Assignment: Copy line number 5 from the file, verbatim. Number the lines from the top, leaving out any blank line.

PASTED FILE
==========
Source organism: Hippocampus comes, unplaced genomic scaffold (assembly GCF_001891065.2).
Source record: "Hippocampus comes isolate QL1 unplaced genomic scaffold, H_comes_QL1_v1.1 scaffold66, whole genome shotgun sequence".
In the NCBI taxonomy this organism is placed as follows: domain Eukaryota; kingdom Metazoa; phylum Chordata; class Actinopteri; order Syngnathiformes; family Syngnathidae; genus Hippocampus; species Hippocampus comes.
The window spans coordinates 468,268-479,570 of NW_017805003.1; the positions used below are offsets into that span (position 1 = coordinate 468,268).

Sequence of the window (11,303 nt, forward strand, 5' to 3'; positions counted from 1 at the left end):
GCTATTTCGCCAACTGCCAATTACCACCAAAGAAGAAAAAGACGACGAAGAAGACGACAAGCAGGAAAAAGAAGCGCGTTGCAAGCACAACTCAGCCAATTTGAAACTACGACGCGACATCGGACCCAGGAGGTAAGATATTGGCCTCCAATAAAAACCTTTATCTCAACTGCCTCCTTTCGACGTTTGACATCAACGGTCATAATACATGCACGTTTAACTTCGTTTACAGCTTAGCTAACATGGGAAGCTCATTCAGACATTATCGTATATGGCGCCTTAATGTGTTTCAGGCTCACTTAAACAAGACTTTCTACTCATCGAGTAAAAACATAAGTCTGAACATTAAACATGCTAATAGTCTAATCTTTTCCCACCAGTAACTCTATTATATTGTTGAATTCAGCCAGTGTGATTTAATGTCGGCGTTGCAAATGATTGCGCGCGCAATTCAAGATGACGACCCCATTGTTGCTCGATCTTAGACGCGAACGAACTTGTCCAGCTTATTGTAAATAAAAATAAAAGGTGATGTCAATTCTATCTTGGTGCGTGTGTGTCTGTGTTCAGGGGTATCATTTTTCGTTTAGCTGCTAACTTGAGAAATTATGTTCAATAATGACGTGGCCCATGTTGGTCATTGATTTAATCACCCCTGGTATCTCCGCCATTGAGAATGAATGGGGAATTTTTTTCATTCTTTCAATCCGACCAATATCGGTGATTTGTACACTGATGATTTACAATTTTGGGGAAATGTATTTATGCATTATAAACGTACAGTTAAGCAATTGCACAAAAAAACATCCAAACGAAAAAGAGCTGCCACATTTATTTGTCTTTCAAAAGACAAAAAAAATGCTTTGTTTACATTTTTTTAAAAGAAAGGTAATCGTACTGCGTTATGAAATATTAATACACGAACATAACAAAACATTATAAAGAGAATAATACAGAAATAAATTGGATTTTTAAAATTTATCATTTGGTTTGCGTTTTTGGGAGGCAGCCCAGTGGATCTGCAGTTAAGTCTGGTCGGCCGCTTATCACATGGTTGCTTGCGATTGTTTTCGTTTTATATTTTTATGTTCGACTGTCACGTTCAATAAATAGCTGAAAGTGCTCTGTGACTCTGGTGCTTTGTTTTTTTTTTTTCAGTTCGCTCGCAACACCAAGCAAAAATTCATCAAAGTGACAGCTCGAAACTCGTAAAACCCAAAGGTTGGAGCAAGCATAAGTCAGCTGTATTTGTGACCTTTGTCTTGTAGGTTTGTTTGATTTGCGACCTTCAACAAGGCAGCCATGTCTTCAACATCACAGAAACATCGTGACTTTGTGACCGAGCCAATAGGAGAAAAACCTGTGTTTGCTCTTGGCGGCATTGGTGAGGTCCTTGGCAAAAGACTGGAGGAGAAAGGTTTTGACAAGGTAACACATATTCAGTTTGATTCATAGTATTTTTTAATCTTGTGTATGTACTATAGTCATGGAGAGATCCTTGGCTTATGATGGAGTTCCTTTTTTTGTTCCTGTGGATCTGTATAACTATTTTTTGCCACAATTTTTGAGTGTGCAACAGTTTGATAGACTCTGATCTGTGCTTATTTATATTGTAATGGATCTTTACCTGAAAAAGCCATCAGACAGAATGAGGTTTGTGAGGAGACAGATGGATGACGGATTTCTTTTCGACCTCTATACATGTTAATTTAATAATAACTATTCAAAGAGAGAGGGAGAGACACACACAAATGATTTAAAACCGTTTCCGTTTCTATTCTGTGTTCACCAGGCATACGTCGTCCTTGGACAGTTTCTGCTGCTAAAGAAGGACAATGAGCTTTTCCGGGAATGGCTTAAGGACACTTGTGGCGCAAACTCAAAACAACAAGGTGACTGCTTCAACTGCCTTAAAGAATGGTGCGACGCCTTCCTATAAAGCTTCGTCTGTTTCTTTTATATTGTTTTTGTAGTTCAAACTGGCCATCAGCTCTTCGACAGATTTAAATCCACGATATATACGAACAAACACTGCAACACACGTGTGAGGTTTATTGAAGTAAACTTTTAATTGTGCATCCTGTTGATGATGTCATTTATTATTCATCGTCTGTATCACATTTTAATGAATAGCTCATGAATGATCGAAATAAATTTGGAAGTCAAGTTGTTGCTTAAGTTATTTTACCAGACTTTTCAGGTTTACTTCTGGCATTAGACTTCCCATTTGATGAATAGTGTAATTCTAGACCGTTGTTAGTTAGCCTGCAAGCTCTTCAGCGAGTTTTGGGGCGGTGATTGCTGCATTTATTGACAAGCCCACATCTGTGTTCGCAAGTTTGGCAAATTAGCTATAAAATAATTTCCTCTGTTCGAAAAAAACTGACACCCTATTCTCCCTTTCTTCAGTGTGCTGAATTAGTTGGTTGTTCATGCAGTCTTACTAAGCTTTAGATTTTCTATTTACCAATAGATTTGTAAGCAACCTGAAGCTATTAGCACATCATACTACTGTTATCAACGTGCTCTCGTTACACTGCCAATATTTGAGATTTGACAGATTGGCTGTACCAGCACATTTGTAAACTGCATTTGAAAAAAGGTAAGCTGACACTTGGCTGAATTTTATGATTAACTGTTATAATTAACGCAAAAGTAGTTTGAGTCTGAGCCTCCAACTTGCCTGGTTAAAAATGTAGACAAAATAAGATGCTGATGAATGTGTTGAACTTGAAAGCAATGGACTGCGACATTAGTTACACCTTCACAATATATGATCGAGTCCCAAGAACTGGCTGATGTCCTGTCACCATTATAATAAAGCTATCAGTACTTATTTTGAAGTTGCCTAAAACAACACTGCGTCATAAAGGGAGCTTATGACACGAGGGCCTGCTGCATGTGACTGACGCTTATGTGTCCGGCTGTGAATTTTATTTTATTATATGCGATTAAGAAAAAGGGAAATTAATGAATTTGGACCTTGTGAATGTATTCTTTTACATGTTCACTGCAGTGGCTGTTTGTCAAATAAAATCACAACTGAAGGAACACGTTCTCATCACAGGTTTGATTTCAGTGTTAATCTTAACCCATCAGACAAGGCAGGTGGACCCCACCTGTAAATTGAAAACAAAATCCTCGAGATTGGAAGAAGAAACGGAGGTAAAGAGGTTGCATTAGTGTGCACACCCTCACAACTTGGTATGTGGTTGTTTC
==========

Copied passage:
Sequence of the window (11,303 nt, forward strand, 5' to 3'; positions counted from 1 at the left end):